Prayuth briefs NRC screening panels
Panelists told to be honest, meticulous, transparent
published : 4 Sep 2014 at 11:49
writer: Online Reporters
Prime Minister and National Council for Peace and Order chairman Prayuth Chan-ocha on Thursday morning addressed panelists screening potential candidates for the National Reform Council, telling them to be honest, meticulous and transparent in performing their duty in order to get good and capable people on the NRC.
Gen Prayuth said this in a policy address to members of 11 screening committees and provincial selection panels at the Army Club in Bangkok.
The prime minister said the country is now in the second stage of the roadmap to reform, since the cabinet is now complete, although it has yet to be sworn-in before His Majesty the King.
He said the country has been at peace under NCPO's administraion during the past few months.
"Today's work toward the formation of the NRC is an historic event that will lead the country to sustainable development and a complete democracy in line with international principles and suitable for Thai society," Gen Prayuth said.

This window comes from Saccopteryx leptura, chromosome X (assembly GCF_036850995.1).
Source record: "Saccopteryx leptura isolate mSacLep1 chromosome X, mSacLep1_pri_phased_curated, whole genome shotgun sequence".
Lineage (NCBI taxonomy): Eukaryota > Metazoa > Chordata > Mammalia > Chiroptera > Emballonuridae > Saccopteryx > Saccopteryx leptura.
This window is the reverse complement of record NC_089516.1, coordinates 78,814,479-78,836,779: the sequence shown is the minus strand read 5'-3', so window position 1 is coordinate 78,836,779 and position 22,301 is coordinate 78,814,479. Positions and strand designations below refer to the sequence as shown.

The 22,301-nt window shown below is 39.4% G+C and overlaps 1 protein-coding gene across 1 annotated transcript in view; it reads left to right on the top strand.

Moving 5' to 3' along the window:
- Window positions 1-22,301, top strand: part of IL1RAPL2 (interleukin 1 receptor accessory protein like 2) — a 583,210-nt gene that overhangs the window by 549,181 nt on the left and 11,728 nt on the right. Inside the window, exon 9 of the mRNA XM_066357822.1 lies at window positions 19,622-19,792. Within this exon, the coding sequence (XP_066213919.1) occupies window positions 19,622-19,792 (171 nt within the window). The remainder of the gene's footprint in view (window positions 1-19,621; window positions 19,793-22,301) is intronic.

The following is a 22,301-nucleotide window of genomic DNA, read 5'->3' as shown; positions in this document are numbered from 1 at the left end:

He asked the committees screening NRC candidates in 11 areas of reform to be meticulous, honest and transparent in performing their duty, despite the limited period of time given them and the close watch by all concerned, who had high expectations.
Election Commission (EC) secretary-general Puchong Nutrawong said that from Aug 14-Sept 2 a total of 7,042 people were nominated for selection as candidates for the NRC's 250 seats.
He said the total is expected to be finalised tomorrow after the EC has received more applications sent by mail.
The EC began to check the qualifications of the nominees on Aug 14.
The 11 committees screening candidates in 11 fields are expected to select 550 candidates, 50 each, by Sept 17.
At the same time, the provincial selection panels will select five candidates for each province.
The NCPO will then pick 173 from the candidates in the 11 areas of reform and 77 from provincial candidates, to form the 250-member NRC.
The 11 areas of reform are: politics, national administration, law and justice, local administration, education, economy, energy, public health and environment, mass media, social issues, and other areas.